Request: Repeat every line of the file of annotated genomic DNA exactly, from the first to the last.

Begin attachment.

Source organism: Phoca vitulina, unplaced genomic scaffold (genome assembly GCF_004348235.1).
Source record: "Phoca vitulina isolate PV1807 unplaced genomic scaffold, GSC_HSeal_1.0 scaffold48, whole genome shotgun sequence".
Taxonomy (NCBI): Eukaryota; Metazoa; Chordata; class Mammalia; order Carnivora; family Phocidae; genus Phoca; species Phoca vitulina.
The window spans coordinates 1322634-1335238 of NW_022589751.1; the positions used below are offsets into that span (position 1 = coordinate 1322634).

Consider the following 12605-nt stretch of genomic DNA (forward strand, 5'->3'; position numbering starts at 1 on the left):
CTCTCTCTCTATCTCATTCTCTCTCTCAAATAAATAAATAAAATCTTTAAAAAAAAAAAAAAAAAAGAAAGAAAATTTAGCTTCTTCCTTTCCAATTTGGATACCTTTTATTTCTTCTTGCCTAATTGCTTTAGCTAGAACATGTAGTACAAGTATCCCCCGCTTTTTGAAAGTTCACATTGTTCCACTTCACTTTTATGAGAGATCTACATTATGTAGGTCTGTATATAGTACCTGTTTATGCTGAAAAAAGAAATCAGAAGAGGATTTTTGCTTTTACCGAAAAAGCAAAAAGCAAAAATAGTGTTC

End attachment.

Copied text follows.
Source organism: Phoca vitulina, unplaced genomic scaffold (genome assembly GCF_004348235.1).
Source record: "Phoca vitulina isolate PV1807 unplaced genomic scaffold, GSC_HSeal_1.0 scaffold48, whole genome shotgun sequence".
Taxonomy (NCBI): Eukaryota; Metazoa; Chordata; class Mammalia; order Carnivora; family Phocidae; genus Phoca; species Phoca vitulina.
The window spans coordinates 1322634-1335238 of NW_022589751.1; the positions used below are offsets into that span (position 1 = coordinate 1322634).

Consider the following 12605-nt stretch of genomic DNA (forward strand, 5'->3'; position numbering starts at 1 on the left):
CTCTCTCTCTATCTCATTCTCTCTCTCAAATAAATAAATAAAATCTTTAAAAAAAAAAAAAAAAAAGAAAGAAAATTTAGCTTCTTCCTTTCCAATTTGGATACCTTTTATTTCTTCTTGCCTAATTGCTTTAGCTAGAACATGTAGTACAAGTATCCCCCGCTTTTTGAAAGTTCACATTGTTCCACTTCACTTTTATGAGAGATCTACATTATGTAGGTCTGTATATAGTACCTGTTTATGCTGAAAAAAGAAATCAGAAGAGGATTTTTGCTTTTACCGAAAAAGCAAAAAGCAAAAATAGTGTTC